I'm going to visit my local Habitat Restore this weekend to see what vintage stuff they might have.

    Bookmark   April 5, 2013 at 8:50AM
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Circus Peanut

Weedy, definitely look into old catalogs that will help you understand the 'vernacular' of old lighting. (Some good ones at

There aren't that many variations, really -- you have the canopy (part that fits against the ceiling and hides the junction box), the various chains and fittings, the bulb socket, the lamp holder that holds the socket and the lamp fitters which have little screws into which the shade fits (often these are the same piece), and the shades themselves. A pan light ("hubcap") has a very large round or oval canopy to which the chains are attached, and is either against the ceiling for lower ceilings, or has another section of chain between it and the canopy. You can mix and match parts to your heart's content. It's really fun.

Shades go by fairly standardized fitter sizes of 2.25", 3.25", 4", 6", etc.

Take a gander at this 1923 Montgomery Ward light catalog -- it's got most of the usual suspects from your house style and era.

A slip shade ("batwing") fixture is one where the shades slide down into metal fittings that are roughly triangular in shape. These are among the more fancy fixtures starting from about the 1920's. Good ones with intact shades tend to demand fairly high prices, as do reproductions.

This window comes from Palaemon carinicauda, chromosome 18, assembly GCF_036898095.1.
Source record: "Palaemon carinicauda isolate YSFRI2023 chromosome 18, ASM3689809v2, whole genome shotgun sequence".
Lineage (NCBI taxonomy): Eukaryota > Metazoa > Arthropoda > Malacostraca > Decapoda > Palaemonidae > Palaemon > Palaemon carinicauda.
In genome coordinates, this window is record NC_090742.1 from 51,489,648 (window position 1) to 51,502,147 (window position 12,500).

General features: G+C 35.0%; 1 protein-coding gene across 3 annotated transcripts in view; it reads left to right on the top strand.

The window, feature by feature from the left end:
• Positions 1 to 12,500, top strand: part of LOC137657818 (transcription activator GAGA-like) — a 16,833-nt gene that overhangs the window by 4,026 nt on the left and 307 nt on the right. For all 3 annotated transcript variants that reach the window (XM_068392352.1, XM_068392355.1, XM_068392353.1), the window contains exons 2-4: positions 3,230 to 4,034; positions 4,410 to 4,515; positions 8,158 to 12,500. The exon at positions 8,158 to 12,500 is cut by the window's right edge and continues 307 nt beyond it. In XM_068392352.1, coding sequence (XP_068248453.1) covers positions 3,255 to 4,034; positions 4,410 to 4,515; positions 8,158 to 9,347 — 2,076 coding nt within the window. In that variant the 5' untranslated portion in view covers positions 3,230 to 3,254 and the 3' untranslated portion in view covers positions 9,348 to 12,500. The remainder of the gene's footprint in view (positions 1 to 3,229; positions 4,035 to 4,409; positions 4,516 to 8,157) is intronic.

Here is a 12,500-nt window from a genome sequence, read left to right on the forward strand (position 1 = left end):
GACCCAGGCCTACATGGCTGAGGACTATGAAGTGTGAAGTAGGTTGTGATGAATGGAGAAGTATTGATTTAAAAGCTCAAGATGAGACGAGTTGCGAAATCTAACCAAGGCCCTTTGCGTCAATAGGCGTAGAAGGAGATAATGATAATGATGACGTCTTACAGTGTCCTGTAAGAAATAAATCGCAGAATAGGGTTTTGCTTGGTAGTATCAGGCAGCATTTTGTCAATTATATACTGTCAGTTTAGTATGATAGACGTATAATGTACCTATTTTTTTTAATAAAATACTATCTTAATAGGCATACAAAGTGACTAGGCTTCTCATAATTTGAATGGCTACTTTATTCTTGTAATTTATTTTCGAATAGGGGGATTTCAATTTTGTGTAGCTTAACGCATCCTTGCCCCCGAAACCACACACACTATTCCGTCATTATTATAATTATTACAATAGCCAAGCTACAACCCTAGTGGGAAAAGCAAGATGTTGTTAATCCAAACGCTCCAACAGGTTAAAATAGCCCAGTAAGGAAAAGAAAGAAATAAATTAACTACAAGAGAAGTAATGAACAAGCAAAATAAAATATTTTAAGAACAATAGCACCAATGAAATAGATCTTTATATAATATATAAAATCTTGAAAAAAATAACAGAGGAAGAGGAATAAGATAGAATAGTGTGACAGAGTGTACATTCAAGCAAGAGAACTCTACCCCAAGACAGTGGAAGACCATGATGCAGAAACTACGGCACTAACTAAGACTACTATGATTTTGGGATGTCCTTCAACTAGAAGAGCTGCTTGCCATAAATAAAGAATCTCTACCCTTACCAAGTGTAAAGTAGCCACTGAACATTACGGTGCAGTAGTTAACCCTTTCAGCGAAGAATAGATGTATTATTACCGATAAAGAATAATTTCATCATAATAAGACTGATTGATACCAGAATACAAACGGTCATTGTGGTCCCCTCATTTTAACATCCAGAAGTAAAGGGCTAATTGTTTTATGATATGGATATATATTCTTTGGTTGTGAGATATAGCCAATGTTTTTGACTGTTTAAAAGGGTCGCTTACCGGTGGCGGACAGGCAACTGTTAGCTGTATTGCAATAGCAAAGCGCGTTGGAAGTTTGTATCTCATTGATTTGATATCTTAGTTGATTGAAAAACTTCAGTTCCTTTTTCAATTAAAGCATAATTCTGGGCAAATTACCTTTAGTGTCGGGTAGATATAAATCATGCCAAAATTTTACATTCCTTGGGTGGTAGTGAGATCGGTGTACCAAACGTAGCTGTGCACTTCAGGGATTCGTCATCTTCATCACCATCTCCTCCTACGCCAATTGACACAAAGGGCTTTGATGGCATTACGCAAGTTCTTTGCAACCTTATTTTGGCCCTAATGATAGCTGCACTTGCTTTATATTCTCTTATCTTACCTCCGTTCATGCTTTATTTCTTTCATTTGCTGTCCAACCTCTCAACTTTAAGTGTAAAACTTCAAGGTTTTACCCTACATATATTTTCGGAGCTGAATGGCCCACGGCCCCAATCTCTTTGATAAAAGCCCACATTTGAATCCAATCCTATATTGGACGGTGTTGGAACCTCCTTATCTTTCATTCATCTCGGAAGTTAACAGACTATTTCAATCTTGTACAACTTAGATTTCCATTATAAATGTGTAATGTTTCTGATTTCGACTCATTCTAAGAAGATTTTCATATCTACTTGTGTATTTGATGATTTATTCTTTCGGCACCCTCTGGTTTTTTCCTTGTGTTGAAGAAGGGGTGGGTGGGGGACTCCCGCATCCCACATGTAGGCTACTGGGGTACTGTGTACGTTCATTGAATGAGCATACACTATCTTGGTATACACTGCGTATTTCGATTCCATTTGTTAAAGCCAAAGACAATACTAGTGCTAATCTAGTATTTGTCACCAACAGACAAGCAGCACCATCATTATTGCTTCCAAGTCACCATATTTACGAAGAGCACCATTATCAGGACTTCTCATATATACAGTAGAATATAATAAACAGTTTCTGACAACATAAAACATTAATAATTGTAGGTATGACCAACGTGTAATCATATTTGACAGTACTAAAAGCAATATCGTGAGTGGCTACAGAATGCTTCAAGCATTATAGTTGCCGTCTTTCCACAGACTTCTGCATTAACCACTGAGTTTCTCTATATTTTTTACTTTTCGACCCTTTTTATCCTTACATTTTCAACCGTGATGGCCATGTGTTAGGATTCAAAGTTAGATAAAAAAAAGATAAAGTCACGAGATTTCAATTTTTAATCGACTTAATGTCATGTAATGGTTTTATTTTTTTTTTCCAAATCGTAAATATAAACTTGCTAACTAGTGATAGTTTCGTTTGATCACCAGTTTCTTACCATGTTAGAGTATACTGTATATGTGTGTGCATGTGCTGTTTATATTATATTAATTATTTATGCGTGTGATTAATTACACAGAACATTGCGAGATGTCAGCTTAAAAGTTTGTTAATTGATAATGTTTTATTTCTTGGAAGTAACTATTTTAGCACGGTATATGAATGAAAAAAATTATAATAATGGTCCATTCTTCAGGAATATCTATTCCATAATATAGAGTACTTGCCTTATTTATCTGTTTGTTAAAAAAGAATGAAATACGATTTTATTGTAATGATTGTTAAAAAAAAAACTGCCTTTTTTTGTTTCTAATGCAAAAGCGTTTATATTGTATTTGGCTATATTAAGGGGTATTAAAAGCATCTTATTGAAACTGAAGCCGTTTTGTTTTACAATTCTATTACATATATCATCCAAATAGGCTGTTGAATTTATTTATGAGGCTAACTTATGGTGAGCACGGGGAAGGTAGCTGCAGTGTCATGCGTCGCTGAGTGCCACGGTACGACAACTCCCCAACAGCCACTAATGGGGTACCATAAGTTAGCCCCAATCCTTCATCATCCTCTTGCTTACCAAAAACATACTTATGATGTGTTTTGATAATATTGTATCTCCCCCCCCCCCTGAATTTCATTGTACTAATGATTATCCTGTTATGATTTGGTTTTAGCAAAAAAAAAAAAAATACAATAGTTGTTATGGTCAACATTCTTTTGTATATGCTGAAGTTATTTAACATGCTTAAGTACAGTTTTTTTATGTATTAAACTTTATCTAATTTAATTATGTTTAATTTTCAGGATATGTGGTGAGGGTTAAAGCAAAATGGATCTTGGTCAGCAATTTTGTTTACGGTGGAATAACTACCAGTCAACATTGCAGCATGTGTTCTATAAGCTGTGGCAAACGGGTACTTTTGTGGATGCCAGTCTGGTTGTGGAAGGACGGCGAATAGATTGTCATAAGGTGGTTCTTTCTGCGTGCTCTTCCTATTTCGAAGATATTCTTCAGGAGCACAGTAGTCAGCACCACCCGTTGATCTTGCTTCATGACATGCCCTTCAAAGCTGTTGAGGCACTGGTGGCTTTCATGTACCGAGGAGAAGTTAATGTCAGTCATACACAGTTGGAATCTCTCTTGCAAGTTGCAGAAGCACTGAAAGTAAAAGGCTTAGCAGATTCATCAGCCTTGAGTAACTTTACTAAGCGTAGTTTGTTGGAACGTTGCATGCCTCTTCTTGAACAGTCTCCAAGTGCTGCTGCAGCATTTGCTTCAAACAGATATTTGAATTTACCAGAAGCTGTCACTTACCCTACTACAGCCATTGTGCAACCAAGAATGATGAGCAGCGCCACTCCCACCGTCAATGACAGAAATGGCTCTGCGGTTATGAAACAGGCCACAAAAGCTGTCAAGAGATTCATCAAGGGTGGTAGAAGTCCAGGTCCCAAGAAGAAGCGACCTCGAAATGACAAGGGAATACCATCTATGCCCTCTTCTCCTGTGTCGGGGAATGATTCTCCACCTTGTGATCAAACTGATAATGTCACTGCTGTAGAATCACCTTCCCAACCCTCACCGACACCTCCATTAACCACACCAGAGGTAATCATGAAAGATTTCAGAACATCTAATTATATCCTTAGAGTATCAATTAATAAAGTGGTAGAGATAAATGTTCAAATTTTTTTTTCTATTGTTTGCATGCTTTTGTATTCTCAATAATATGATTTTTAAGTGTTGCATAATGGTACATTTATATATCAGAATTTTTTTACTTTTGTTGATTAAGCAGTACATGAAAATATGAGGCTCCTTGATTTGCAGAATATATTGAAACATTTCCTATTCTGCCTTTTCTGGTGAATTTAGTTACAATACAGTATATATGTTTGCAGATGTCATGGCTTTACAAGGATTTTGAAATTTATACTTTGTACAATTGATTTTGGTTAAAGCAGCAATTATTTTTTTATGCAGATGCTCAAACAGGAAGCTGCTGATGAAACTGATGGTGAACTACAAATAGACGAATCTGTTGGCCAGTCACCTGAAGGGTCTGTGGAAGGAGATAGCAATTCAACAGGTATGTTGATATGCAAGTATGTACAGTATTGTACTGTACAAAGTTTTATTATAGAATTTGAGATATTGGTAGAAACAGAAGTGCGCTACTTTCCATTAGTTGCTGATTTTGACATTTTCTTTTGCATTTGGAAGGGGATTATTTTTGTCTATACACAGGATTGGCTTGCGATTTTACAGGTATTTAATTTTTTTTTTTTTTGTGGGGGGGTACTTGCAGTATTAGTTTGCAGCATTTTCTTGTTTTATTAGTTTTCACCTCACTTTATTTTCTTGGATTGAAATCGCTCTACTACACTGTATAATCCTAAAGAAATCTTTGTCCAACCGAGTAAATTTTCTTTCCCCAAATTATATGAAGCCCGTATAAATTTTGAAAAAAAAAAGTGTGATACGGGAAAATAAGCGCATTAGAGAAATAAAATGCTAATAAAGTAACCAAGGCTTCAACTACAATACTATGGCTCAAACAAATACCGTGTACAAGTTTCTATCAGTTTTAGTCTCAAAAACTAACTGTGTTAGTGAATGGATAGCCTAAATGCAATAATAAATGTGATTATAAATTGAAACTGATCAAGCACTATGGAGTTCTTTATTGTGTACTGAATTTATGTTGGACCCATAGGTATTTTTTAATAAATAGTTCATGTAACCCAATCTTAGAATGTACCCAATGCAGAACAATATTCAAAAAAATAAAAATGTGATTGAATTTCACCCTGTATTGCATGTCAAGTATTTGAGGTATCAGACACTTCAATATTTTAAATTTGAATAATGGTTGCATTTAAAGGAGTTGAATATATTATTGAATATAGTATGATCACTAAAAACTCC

Slip shade sconces are pretty and hug the wall nicely, although they are definitely a more upscale style.

A good source I use for the various adapters, new bulb holders, chain attachment pieces and the like is Grand Brass. Prowl their online catalog for photos of the various parts & pieces, it will be very helpful.

    Bookmark   April 5, 2013 at 10:12AM
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Circus Peanut

Whups, just reread the thread and see that Chibimimi already linked to an excellent historic lights catalog. So: what she said. ;-)

    Bookmark   April 5, 2013 at 10:16AM
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That's okay, peanut -- I love the sites you linked!